Rudin Property Management
Rudin Property Management – It’s common to associate the term “big data” with targeted advertising and invasions of privacy, but for Rudin, a New York City-based commercial real estate management firm, the huge numbers could help save the world.
In response to demands from utilities and government agencies to reduce emissions and prevent disasters such as the summer 2003 power outage in the northeast, the firm launched a technology initiative called Prescriptive Data to find a way to use technically large datasets. silos to answer these calls.
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The initiative combines data from Rudin’s buildings with numbers from utility companies into an operating system they call Nantum, which regulates heat, elevators and other property machinery. According to the results Rudin found, there are more comfortable conditions for their tenants and a huge reduction in carbon emissions. At the end of 2018, 19 properties using Nantum together achieved a 44% reduction in emissions; This is more than half of the 80% target by 2050 set as part of the New York City Carbon Challenge.
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However, since data collection is still a relatively new science and confusing to many, I asked Rudin’s vice president and COO John Gilbert to explain how Nantum used it to reach its latest sustainability milestone.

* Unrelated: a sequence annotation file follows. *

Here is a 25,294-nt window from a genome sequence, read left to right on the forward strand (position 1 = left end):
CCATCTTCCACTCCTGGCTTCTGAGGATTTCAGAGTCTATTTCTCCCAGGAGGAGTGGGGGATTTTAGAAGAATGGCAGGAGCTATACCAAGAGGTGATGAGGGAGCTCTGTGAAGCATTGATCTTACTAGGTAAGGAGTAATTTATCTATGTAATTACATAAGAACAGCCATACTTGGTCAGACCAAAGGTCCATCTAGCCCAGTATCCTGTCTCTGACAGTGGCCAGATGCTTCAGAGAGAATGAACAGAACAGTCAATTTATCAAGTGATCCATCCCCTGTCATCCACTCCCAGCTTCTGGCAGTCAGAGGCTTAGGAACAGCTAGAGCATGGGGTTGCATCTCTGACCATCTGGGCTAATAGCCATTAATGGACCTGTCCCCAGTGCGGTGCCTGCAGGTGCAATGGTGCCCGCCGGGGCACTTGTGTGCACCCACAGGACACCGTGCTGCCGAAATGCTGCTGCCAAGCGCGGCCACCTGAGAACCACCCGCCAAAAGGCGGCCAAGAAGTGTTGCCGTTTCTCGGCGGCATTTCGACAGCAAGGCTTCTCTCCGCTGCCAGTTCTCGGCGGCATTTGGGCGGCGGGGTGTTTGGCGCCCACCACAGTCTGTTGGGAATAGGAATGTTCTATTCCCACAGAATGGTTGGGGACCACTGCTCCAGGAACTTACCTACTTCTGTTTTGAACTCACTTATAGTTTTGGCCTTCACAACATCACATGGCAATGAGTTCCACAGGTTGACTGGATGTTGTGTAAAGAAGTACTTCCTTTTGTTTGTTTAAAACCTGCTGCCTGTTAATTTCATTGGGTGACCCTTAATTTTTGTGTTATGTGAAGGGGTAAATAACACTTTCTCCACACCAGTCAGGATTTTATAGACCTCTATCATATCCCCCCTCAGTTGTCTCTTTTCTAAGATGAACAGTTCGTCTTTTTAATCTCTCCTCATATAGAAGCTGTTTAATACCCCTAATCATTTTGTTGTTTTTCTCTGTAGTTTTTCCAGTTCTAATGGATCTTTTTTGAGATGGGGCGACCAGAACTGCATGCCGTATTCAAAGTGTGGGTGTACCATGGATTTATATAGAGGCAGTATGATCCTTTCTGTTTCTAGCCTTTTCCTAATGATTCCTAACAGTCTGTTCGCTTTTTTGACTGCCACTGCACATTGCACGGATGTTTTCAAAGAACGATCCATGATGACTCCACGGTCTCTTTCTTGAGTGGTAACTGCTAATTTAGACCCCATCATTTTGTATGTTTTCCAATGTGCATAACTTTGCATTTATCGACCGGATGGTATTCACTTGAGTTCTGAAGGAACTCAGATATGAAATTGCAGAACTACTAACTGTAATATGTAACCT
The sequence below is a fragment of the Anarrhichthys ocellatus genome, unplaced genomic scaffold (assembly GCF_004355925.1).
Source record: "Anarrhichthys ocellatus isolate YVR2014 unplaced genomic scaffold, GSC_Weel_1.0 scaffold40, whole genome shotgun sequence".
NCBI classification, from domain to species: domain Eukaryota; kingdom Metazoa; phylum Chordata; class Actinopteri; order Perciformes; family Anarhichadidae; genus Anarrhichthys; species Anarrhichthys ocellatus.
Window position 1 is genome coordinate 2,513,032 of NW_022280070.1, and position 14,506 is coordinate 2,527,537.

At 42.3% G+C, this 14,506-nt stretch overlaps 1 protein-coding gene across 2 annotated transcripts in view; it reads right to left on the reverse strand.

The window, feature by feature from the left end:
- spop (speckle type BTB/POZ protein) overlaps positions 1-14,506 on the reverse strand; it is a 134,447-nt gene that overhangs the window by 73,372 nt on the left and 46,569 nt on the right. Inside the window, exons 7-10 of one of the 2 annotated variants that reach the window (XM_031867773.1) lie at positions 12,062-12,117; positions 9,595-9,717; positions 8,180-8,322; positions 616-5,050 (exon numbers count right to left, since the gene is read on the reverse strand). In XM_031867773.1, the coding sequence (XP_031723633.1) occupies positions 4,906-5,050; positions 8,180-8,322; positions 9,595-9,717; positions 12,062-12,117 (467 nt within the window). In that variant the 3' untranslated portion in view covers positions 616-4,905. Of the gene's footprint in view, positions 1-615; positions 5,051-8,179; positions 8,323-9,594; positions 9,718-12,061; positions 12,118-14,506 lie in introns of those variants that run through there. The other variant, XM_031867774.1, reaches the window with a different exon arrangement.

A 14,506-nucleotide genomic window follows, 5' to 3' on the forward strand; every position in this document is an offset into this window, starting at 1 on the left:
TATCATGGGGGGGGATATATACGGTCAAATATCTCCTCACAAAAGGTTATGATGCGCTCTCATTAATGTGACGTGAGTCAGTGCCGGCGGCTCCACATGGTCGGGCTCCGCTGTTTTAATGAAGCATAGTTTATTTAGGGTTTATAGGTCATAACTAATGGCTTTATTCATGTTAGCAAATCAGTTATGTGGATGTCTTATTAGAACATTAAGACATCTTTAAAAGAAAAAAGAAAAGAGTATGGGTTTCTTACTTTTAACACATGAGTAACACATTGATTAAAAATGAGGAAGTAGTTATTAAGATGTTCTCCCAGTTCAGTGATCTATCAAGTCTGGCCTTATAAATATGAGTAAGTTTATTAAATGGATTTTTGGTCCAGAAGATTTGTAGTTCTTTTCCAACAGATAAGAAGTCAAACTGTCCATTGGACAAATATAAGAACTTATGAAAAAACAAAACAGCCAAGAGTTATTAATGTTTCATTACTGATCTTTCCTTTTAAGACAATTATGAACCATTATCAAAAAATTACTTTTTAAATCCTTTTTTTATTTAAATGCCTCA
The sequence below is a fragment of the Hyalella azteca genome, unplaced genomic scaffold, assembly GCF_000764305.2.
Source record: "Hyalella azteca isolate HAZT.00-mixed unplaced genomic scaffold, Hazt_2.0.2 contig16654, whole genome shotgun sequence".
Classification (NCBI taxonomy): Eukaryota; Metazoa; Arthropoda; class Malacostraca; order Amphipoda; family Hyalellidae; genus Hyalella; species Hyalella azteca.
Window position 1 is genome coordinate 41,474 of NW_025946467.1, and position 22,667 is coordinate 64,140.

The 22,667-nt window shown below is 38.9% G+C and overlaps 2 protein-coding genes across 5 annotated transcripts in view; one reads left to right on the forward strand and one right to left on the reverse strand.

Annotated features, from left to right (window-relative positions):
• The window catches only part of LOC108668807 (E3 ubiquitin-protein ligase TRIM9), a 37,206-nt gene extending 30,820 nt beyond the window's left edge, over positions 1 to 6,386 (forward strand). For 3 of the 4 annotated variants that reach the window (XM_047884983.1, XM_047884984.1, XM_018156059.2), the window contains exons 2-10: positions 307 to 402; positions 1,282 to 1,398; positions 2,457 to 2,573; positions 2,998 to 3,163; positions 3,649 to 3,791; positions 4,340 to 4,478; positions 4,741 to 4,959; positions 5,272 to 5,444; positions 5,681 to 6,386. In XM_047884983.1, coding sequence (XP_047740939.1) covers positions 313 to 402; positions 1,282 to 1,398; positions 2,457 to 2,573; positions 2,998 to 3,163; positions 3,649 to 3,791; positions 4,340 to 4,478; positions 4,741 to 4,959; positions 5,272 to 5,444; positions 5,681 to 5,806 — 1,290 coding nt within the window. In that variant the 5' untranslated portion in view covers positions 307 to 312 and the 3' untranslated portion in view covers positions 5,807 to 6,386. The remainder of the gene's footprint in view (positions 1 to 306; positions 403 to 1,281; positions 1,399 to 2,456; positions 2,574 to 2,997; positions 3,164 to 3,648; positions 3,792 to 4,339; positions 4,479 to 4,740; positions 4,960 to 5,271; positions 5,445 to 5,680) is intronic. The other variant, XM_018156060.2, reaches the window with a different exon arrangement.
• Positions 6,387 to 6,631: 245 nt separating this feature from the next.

In 2009, President Obama drafted a stimulus package after the 2008 recession, and some of that money went to utilities to create innate intelligence within the grid. Indeed, it was to prevent the reoccurrence of the massive power outage in August 2003, when 55 million people lost power in northeastern and southern Canada. Con Edison reached out to us and they said, “Listen, we got this money and we want to talk to some of our smart customers. Rudin, you have a history of integrating very innovative technology into your portfolio, would you act as a smart tech petri dish for us?” And we said sure.
So, we went to our first meeting and they screened what happened to the Manhattan Con Ed grid just before the lights went out in August of 2003. Then they asked us a very interesting question: Con Ed got a 30-second warning that something bad was going to happen, would you, Rudin, and your friendly and unfriendly [laughs] opponents want that? We said “yes, we want”. We can program our elevators to go to the nearest floor and let people out, so just before a power outage, no one is stuck in our buildings, which is a huge problem. To access one of these elevators, I have to use a very scarce supply of emergency generator capacity.